F0r 10 minutes we work on memorizing poetry and Scripture, to build their minds; I find that I am building my own mind. During this daily habit, I am developing a stronger memory than I’ve ever had in my life, not to mention building a store of beneficial material to rehearse throughout the day.

Sometimes we look at beautiful artwork or nature together. Sometimes we make art together. I pull down my own sketch book from the shelf and become better at sketching than ever before in my life. Other times I gather some props and teach a life-lesson – about kindness or courage or sharing – and I listen to myself as I teach the children. I’m forever thinking, “Oh how I needed this lesson today.”

Throughout the day, I read aloud enriching literature to help the children understand history, science, and humanity – and I become more well-read than ever before in my life. My Master’s Degree in English Literature doesn’t compare to my education over the past 11 years of homeschooling. I’ve read widely and deeply across the disciplines.

I understand and appreciate literature, science, and history infinitely better than ever before.

I work hard to provide life-giving food for the children – blueberries, cantaloupe, oatmeal, almonds, eggs – and find that I feel healthier when I eat well, too. We sit down together when we eat (most of the time), we talk together, and build our relationships.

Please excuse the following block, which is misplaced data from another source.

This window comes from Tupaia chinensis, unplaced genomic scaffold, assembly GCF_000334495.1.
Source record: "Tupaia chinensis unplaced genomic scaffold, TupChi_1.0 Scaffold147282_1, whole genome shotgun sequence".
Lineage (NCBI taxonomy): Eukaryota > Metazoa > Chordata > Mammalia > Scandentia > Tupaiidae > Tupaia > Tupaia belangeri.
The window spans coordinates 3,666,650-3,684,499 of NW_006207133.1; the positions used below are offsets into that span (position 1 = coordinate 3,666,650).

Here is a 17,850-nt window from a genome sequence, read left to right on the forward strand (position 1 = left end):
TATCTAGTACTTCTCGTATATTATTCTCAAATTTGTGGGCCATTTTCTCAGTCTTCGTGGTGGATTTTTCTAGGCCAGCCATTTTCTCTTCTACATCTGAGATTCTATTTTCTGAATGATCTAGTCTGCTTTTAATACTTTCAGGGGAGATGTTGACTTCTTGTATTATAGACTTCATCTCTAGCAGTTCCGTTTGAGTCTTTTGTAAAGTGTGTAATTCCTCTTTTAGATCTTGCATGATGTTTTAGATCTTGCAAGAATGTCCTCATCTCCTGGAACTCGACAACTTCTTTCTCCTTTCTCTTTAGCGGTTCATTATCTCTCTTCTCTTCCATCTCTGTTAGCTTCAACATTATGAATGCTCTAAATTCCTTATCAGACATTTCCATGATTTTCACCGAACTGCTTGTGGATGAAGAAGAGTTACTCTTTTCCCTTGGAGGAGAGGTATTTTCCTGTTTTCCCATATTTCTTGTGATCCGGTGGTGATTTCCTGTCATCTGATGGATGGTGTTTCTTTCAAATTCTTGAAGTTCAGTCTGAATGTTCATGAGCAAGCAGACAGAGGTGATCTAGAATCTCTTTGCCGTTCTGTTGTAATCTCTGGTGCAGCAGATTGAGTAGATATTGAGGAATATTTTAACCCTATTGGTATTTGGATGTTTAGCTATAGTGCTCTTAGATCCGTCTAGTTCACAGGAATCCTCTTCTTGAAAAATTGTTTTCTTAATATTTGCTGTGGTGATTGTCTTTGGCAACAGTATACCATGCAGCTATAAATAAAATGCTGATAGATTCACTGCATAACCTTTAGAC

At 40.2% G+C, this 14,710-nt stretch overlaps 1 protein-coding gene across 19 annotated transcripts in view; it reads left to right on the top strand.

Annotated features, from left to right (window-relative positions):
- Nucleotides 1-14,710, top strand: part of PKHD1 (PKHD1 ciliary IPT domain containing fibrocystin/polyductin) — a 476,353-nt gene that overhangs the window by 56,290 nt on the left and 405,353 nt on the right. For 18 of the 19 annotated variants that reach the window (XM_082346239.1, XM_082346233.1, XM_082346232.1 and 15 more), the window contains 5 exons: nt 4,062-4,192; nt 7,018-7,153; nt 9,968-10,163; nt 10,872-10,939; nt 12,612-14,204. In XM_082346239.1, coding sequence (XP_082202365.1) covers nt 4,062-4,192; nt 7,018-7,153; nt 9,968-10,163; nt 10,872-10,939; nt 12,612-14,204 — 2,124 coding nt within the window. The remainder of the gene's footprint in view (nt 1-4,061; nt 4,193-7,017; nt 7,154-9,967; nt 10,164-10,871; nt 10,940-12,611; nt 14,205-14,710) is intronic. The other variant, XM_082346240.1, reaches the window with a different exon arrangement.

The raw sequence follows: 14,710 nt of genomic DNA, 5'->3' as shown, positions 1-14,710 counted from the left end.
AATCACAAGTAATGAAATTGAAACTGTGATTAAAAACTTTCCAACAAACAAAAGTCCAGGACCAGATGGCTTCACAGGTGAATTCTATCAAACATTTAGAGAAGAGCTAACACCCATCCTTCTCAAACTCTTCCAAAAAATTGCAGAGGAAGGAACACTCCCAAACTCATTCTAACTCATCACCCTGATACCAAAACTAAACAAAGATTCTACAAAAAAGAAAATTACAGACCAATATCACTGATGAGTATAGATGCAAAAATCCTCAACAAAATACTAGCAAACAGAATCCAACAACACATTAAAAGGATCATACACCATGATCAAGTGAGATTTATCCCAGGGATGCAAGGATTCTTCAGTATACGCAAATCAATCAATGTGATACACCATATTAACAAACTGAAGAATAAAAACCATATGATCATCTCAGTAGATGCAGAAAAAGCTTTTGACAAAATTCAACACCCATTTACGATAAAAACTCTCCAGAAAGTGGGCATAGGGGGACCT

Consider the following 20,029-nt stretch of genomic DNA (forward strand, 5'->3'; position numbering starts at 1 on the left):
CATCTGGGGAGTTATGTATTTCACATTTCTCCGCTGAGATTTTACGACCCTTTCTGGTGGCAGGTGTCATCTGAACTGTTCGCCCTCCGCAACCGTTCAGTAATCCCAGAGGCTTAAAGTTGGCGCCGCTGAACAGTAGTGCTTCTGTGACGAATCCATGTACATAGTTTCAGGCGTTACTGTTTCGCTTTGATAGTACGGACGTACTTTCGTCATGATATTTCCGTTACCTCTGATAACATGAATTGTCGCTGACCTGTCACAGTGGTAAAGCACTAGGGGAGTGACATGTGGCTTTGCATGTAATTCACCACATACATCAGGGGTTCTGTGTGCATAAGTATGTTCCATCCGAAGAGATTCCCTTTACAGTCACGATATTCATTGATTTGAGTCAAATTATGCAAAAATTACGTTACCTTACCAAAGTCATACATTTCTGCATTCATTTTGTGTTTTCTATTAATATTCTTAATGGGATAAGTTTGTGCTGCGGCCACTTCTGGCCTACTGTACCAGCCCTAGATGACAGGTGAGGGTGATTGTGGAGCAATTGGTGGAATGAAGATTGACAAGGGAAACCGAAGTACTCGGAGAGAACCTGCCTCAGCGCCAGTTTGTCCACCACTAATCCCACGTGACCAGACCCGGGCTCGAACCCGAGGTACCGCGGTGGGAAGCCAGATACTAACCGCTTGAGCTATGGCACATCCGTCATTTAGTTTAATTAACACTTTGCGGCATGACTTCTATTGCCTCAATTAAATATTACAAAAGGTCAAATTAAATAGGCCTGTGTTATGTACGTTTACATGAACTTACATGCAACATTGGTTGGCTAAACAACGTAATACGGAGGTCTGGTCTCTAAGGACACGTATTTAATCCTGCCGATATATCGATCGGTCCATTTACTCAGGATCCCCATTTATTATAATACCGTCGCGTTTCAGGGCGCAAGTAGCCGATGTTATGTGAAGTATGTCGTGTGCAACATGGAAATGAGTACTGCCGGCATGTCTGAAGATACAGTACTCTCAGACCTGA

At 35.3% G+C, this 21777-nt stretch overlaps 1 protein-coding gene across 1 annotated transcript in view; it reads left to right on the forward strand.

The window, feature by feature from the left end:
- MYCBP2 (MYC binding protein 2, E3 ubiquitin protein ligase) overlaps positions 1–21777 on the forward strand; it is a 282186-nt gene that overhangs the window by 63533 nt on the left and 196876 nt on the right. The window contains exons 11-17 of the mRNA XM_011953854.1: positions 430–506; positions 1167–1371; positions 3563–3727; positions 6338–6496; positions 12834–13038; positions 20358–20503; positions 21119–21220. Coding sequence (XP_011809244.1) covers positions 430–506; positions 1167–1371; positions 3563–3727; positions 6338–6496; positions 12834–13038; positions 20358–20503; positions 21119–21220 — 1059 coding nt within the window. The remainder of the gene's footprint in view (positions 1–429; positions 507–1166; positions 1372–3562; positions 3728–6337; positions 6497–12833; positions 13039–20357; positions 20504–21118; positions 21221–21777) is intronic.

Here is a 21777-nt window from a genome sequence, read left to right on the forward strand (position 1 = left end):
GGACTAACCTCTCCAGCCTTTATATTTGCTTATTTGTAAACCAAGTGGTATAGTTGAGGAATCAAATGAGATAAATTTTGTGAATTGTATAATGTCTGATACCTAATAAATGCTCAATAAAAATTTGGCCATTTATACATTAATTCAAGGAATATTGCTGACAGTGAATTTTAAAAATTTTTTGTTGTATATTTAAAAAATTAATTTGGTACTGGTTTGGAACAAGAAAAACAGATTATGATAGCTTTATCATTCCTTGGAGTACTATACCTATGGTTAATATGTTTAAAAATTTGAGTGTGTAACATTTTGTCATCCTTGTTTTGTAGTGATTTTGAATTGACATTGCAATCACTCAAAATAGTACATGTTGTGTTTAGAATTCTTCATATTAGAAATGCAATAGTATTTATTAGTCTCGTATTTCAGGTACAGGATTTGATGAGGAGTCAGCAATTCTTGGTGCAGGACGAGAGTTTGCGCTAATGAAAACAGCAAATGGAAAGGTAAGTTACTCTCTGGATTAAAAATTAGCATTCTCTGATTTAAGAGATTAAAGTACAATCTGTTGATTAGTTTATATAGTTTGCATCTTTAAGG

This is good for me, through and through.

In the afternoons, we enjoy a quiet hour so the children can read — each one in his or her special spot with a book in hand. I brew some tea and invest that hour in writing and reading, two of my loves.

My work during that hour is deeply satisfying. The peace and quiet restores each of us.

We serve others and pursue people in need. I want my children to love other people well and to learn that the secret of life is imitating our humble Lord. As we serve, my own heart is softened and matured. My guard goes down.

I find my dependence on God’s grace.

I plan playdates for the kids’ enjoyment, wanting them to build good friendships and to have fun.  But, I find that greeting the other children and enjoying fellowship with other mothers builds me up just as much. While the kids play, get to chat, to listen, to laugh, and to share.

It’s a delight to my soul.

I look for little adventures that will broaden our children’s horizons and capture their imaginations, beckoning them to be discovers, wonderers, leaders, heroes, and God-worshipers. Wherever we go and whatever we see, thrills and inspires me.

I am stretched and I become more courageous.

What a blessing it is to be a mother!

When we work hard to bring light, air, beauty, truth, goodness, exercise, music, literature, adventure, traditions, celebration, service, fun and friendship into our children’s lives, we bring them into our own lives.

So, jump right in! Walk along beside! And snuggle into a world of wonderful things that psychologists and experts will always say are good for the human being.

Motherhood is a gift from God – a gift to children, and a gift to women. (“And to men!” Ryan adds.)